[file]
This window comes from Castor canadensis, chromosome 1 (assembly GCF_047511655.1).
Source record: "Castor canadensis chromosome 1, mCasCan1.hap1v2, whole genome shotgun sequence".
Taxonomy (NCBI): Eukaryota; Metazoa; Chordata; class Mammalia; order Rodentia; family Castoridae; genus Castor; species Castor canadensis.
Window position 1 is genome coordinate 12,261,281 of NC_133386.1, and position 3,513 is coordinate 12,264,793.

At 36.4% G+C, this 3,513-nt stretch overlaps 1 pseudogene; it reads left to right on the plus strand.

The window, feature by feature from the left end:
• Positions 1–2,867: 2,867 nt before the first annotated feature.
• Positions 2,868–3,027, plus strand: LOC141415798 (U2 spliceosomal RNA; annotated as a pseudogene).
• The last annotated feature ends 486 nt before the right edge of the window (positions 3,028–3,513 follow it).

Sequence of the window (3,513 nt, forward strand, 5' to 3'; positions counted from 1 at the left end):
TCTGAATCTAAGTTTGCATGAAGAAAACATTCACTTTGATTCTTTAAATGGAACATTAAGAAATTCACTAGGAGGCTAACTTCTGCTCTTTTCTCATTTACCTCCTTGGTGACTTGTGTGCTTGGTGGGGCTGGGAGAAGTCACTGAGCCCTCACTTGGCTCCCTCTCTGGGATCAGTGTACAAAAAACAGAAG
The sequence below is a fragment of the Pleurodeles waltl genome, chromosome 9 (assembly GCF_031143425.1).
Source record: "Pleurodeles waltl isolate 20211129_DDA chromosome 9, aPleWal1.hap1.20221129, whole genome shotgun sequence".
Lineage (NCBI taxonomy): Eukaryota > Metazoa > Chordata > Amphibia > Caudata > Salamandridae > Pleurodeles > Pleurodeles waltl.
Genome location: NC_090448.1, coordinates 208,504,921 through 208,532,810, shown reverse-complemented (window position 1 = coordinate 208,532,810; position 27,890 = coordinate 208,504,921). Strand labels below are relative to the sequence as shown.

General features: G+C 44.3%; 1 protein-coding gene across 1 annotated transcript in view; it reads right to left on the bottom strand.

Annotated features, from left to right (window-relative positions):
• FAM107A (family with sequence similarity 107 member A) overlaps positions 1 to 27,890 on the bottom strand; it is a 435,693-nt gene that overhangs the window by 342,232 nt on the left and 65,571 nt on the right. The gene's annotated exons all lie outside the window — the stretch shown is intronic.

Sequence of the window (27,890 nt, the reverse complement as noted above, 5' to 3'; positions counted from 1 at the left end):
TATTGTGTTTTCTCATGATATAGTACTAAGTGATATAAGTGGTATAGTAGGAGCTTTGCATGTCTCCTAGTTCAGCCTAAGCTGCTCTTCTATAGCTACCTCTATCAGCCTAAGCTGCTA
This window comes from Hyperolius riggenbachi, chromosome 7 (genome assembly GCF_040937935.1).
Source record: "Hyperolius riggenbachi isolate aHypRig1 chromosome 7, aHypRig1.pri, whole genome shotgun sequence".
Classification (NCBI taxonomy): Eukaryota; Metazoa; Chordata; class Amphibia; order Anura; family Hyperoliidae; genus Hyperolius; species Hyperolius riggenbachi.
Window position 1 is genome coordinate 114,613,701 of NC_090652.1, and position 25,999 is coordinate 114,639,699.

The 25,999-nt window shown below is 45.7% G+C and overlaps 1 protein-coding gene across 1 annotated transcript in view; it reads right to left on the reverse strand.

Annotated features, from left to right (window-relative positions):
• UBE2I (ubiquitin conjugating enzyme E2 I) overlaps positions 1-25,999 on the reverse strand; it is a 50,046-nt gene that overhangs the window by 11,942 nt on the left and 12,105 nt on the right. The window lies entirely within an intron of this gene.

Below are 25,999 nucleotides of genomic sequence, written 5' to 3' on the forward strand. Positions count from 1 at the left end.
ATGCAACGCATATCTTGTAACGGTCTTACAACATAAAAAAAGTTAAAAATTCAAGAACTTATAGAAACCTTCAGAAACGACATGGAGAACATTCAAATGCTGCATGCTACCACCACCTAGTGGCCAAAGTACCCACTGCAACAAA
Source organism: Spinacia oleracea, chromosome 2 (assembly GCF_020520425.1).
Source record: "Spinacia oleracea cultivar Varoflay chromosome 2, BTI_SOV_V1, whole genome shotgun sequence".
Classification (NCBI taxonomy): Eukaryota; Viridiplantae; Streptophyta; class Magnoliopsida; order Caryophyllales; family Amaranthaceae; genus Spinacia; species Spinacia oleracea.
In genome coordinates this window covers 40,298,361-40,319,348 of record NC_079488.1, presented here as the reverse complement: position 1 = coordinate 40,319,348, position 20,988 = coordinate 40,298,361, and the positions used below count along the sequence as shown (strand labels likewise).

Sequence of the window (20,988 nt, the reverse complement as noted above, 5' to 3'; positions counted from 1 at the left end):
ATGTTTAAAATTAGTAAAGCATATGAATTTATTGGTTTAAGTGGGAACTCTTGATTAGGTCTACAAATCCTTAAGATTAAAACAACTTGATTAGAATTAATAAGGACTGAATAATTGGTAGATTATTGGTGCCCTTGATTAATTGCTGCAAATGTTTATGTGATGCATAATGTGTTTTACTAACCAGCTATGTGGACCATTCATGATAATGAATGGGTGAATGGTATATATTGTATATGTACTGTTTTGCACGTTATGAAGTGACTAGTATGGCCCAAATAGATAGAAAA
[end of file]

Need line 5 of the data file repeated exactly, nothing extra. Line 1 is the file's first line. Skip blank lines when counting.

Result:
At 36.4% G+C, this 3,513-nt stretch overlaps 1 pseudogene; it reads left to right on the plus strand.